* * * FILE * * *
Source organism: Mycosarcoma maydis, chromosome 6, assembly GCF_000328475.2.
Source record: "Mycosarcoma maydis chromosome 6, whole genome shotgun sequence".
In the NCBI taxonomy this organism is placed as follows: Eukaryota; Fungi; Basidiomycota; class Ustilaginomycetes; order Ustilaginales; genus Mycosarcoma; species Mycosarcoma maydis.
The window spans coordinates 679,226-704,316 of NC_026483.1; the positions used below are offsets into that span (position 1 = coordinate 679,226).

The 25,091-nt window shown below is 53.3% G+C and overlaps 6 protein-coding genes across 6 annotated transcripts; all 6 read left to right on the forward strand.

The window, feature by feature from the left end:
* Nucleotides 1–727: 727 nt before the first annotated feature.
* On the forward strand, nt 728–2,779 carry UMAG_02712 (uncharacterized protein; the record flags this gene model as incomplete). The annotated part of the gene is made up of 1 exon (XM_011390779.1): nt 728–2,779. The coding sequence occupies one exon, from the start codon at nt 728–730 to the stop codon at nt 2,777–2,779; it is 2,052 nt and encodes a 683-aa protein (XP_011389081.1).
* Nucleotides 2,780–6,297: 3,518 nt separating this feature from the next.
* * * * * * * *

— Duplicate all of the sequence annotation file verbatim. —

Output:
Source organism: Mycosarcoma maydis, chromosome 6, assembly GCF_000328475.2.
Source record: "Mycosarcoma maydis chromosome 6, whole genome shotgun sequence".
In the NCBI taxonomy this organism is placed as follows: Eukaryota; Fungi; Basidiomycota; class Ustilaginomycetes; order Ustilaginales; genus Mycosarcoma; species Mycosarcoma maydis.
The window spans coordinates 679,226-704,316 of NC_026483.1; the positions used below are offsets into that span (position 1 = coordinate 679,226).

The 25,091-nt window shown below is 53.3% G+C and overlaps 6 protein-coding genes across 6 annotated transcripts; all 6 read left to right on the forward strand.

The window, feature by feature from the left end:
* Nucleotides 1–727: 727 nt before the first annotated feature.
* On the forward strand, nt 728–2,779 carry UMAG_02712 (uncharacterized protein; the record flags this gene model as incomplete). The annotated part of the gene is made up of 1 exon (XM_011390779.1): nt 728–2,779. The coding sequence occupies one exon, from the start codon at nt 728–730 to the stop codon at nt 2,777–2,779; it is 2,052 nt and encodes a 683-aa protein (XP_011389081.1).
* Nucleotides 2,780–6,297: 3,518 nt separating this feature from the next.